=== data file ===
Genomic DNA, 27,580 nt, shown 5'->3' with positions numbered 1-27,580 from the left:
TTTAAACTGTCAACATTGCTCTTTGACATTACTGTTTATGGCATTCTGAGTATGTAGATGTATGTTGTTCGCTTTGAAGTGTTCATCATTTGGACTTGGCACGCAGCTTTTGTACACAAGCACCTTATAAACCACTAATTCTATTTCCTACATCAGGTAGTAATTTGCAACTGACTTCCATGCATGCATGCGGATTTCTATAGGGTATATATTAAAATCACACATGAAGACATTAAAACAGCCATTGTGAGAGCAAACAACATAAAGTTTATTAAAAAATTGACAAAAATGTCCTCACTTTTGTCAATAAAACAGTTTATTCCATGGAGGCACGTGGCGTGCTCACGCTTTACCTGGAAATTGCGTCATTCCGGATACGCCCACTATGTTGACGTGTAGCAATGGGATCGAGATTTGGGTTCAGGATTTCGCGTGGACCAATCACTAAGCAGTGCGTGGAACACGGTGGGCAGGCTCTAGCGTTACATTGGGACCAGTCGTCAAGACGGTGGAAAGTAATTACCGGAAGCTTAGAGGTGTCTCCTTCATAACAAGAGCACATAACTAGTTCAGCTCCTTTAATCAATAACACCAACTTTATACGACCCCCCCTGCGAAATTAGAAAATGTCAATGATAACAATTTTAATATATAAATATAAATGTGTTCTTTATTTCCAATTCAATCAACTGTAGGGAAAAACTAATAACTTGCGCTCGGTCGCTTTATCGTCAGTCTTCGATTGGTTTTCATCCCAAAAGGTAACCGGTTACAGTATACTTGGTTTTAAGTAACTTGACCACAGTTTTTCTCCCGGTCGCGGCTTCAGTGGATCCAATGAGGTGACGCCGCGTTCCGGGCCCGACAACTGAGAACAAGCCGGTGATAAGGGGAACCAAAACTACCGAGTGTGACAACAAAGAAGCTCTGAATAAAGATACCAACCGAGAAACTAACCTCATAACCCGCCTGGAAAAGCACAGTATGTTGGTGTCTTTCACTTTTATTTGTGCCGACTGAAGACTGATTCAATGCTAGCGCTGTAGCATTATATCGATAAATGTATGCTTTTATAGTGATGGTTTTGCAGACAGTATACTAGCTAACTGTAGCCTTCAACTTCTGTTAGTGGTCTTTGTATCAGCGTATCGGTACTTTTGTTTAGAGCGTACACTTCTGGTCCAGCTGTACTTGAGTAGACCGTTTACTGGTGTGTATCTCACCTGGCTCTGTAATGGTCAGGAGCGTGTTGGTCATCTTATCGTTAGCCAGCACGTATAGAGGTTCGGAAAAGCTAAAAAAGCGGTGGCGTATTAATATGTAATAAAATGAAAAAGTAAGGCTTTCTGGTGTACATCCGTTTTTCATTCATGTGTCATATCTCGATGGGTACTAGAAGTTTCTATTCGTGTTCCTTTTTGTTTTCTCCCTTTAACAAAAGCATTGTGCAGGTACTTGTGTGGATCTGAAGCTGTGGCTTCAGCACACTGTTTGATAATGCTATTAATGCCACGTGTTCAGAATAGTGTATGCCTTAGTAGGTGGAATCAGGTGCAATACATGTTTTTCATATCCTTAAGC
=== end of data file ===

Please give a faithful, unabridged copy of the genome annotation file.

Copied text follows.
Genomic DNA, 27,580 nt, shown 5'->3' with positions numbered 1-27,580 from the left:
TTTAAACTGTCAACATTGCTCTTTGACATTACTGTTTATGGCATTCTGAGTATGTAGATGTATGTTGTTCGCTTTGAAGTGTTCATCATTTGGACTTGGCACGCAGCTTTTGTACACAAGCACCTTATAAACCACTAATTCTATTTCCTACATCAGGTAGTAATTTGCAACTGACTTCCATGCATGCATGCGGATTTCTATAGGGTATATATTAAAATCACACATGAAGACATTAAAACAGCCATTGTGAGAGCAAACAACATAAAGTTTATTAAAAAATTGACAAAAATGTCCTCACTTTTGTCAATAAAACAGTTTATTCCATGGAGGCACGTGGCGTGCTCACGCTTTACCTGGAAATTGCGTCATTCCGGATACGCCCACTATGTTGACGTGTAGCAATGGGATCGAGATTTGGGTTCAGGATTTCGCGTGGACCAATCACTAAGCAGTGCGTGGAACACGGTGGGCAGGCTCTAGCGTTACATTGGGACCAGTCGTCAAGACGGTGGAAAGTAATTACCGGAAGCTTAGAGGTGTCTCCTTCATAACAAGAGCACATAACTAGTTCAGCTCCTTTAATCAATAACACCAACTTTATACGACCCCCCCTGCGAAATTAGAAAATGTCAATGATAACAATTTTAATATATAAATATAAATGTGTTCTTTATTTCCAATTCAATCAACTGTAGGGAAAAACTAATAACTTGCGCTCGGTCGCTTTATCGTCAGTCTTCGATTGGTTTTCATCCCAAAAGGTAACCGGTTACAGTATACTTGGTTTTAAGTAACTTGACCACAGTTTTTCTCCCGGTCGCGGCTTCAGTGGATCCAATGAGGTGACGCCGCGTTCCGGGCCCGACAACTGAGAACAAGCCGGTGATAAGGGGAACCAAAACTACCGAGTGTGACAACAAAGAAGCTCTGAATAAAGATACCAACCGAGAAACTAACCTCATAACCCGCCTGGAAAAGCACAGTATGTTGGTGTCTTTCACTTTTATTTGTGCCGACTGAAGACTGATTCAATGCTAGCGCTGTAGCATTATATCGATAAATGTATGCTTTTATAGTGATGGTTTTGCAGACAGTATACTAGCTAACTGTAGCCTTCAACTTCTGTTAGTGGTCTTTGTATCAGCGTATCGGTACTTTTGTTTAGAGCGTACACTTCTGGTCCAGCTGTACTTGAGTAGACCGTTTACTGGTGTGTATCTCACCTGGCTCTGTAATGGTCAGGAGCGTGTTGGTCATCTTATCGTTAGCCAGCACGTATAGAGGTTCGGAAAAGCTAAAAAAGCGGTGGCGTATTAATATGTAATAAAATGAAAAAGTAAGGCTTTCTGGTGTACATCCGTTTTTCATTCATGTGTCATATCTCGATGGGTACTAGAAGTTTCTATTCGTGTTCCTTTTTGTTTTCTCCCTTTAACAAAAGCATTGTGCAGGTACTTGTGTGGATCTGAAGCTGTGGCTTCAGCACACTGTTTGATAATGCTATTAATGCCACGTGTTCAGAATAGTGTATGCCTTAGTAGGTGGAATCAGGTGCAATACATGTTTTTCATATCCTTAAGC